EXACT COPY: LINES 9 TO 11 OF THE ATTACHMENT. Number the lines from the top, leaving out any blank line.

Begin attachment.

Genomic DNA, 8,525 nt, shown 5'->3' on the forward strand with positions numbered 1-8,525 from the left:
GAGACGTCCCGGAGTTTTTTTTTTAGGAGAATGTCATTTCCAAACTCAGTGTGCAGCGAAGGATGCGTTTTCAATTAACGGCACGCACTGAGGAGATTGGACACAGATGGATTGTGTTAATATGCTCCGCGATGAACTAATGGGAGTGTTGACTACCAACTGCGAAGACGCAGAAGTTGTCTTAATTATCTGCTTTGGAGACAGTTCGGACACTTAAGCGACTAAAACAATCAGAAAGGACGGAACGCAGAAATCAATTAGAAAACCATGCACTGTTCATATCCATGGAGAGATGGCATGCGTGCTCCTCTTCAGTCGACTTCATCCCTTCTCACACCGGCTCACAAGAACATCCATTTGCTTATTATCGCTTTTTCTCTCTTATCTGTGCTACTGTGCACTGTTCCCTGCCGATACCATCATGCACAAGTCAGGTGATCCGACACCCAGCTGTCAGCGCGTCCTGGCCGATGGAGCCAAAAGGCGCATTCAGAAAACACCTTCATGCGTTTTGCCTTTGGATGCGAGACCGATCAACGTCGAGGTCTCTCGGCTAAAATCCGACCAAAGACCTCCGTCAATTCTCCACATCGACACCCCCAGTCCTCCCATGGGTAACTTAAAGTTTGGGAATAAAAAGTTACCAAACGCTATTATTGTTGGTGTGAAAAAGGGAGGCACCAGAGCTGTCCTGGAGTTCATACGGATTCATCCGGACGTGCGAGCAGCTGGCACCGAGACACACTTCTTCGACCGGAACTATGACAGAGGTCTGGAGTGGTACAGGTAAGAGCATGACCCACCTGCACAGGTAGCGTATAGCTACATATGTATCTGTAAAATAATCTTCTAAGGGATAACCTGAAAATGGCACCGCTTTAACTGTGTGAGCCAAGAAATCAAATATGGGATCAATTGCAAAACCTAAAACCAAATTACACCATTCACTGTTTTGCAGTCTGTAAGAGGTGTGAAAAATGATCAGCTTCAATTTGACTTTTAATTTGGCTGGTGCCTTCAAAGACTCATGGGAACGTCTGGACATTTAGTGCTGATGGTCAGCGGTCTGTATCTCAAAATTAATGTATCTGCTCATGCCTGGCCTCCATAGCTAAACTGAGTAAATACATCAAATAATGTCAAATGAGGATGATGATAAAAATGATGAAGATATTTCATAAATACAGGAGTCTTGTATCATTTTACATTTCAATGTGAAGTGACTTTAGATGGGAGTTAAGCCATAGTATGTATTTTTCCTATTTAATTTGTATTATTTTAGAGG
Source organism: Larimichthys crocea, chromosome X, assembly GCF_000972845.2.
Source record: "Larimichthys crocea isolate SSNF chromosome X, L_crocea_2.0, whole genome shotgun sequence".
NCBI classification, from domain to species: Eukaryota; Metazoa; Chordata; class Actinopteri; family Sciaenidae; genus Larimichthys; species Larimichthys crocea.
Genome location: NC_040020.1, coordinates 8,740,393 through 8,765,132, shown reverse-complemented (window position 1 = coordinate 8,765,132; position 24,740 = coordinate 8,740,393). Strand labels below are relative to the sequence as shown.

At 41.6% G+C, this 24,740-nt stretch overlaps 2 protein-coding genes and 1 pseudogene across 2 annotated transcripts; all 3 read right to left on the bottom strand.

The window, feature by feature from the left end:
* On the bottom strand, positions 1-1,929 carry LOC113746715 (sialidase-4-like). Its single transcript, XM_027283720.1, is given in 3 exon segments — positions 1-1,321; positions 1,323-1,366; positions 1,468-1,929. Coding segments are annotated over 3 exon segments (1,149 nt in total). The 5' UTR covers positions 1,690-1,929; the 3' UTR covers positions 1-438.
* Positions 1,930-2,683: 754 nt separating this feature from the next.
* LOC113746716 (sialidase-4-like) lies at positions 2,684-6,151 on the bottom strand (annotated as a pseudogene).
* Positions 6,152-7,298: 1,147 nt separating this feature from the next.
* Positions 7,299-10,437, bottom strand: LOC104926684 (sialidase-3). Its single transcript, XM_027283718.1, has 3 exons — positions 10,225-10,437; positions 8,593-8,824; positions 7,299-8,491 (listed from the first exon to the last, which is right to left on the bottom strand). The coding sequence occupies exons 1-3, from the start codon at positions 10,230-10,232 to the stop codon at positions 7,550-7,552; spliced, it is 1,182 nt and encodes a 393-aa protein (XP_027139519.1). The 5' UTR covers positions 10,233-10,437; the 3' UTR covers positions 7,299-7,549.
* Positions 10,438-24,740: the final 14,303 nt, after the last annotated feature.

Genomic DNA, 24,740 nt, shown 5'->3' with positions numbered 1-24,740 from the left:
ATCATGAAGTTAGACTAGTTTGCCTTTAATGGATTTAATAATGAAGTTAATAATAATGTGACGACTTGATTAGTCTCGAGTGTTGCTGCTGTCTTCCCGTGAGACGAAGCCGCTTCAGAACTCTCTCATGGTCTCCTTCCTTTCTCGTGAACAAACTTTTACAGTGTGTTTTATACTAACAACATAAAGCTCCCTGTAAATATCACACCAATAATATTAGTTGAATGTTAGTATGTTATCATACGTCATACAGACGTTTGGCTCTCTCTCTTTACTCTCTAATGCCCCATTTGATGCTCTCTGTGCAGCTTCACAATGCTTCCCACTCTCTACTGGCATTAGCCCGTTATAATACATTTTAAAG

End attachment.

* On the bottom strand, positions 1-1,929 carry LOC113746715 (sialidase-4-like). Its single transcript, XM_027283720.1, is given in 3 exon segments — positions 1-1,321; positions 1,323-1,366; positions 1,468-1,929. Coding segments are annotated over 3 exon segments (1,149 nt in total). The 5' UTR covers positions 1,690-1,929; the 3' UTR covers positions 1-438.
* Positions 1,930-2,683: 754 nt separating this feature from the next.
* LOC113746716 (sialidase-4-like) lies at positions 2,684-6,151 on the bottom strand (annotated as a pseudogene).